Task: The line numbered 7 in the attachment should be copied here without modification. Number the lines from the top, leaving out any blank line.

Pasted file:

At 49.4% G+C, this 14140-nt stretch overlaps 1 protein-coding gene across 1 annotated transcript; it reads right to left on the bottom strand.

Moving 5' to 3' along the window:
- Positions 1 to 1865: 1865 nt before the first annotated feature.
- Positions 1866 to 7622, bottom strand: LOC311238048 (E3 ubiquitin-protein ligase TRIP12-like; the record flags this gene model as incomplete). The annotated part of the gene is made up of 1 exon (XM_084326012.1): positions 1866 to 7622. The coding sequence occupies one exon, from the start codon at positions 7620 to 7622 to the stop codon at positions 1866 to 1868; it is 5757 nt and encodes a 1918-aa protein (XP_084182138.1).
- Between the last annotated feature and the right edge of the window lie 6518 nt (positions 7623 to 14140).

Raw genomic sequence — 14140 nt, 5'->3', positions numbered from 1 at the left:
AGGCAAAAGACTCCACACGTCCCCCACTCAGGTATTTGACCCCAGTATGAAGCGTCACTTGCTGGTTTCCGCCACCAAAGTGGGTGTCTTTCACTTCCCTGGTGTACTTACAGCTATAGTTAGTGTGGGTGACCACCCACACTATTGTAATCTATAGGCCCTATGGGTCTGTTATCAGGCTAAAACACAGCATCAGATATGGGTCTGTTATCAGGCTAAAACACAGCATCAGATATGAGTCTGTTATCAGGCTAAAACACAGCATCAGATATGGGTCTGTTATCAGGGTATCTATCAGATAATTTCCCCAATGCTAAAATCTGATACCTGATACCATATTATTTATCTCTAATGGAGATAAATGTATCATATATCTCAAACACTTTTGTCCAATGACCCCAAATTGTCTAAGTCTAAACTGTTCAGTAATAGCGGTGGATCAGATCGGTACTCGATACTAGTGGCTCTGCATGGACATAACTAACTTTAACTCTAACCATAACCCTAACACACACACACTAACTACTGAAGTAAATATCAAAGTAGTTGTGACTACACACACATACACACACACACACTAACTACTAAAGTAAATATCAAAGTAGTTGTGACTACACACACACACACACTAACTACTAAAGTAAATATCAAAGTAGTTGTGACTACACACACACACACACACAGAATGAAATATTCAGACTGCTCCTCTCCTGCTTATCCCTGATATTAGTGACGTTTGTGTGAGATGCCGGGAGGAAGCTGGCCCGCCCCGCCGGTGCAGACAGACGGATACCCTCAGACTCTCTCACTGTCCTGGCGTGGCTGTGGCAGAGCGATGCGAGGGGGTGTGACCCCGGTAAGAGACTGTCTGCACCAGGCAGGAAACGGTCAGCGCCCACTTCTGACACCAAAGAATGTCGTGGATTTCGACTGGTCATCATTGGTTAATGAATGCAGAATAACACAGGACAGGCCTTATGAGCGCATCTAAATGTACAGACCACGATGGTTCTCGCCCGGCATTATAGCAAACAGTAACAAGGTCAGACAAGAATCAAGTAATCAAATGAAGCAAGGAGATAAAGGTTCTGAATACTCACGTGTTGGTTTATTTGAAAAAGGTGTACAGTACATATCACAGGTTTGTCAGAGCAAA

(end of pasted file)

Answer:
AGGCAAAAGACTCCACACGTCCCCCACTCAGGTATTTGACCCCAGTATGAAGCGTCACTTGCTGGTTTCCGCCACCAAAGTGGGTGTCTTTCACTTCCCTGGTGTACTTACAGCTATAGTTAGTGTGGGTGACCACCCACACTATTGTAATCTATAGGCCCTATGGGTCTGTTATCAGGCTAAAACACAGCATCAGATATGGGTCTGTTATCAGGCTAAAACACAGCATCAGATATGAGTCTGTTATCAGGCTAAAACACAGCATCAGATATGGGTCTGTTATCAGGGTATCTATCAGATAATTTCCCCAATGCTAAAATCTGATACCTGATACCATATTATTTATCTCTAATGGAGATAAATGTATCATATATCTCAAACACTTTTGTCCAATGACCCCAAATTGTCTAAGTCTAAACTGTTCAGTAATAGCGGTGGATCAGATCGGTACTCGATACTAGTGGCTCTGCATGGACATAACTAACTTTAACTCTAACCATAACCCTAACACACACACACTAACTACTGAAGTAAATATCAAAGTAGTTGTGACTACACACACATACACACACACACACTAACTACTAAAGTAAATATCAAAGTAGTTGTGACTACACACACACACACACTAACTACTAAAGTAAATATCAAAGTAGTTGTGACTACACACACACACACACACAGAATGAAATATTCAGACTGCTCCTCTCCTGCTTATCCCTGATATTAGTGACGTTTGTGTGAGATGCCGGGAGGAAGCTGGCCCGCCCCGCCGGTGCAGACAGACGGATACCCTCAGACTCTCTCACTGTCCTGGCGTGGCTGTGGCAGAGCGATGCGAGGGGGTGTGACCCCGGTAAGAGACTGTCTGCACCAGGCAGGAAACGGTCAGCGCCCACTTCTGACACCAAAGAATGTCGTGGATTTCGACTGGTCATCATTGGTTAATGAATGCAGAATAACACAGGACAGGCCTTATGAGCGCATCTAAATGTACAGACCACGATGGTTCTCGCCCGGCATTATAGCAAACAGTAACAAGGTCAGACAAGAATCAAGTAATCAAATGAAGCAAGGAGATAAAGGTTCTGAATACTCACGTGTTGGTTTATTTGAAAAAGGTGTACAGTACATATCACAGGTTTGTCAGAGCAAA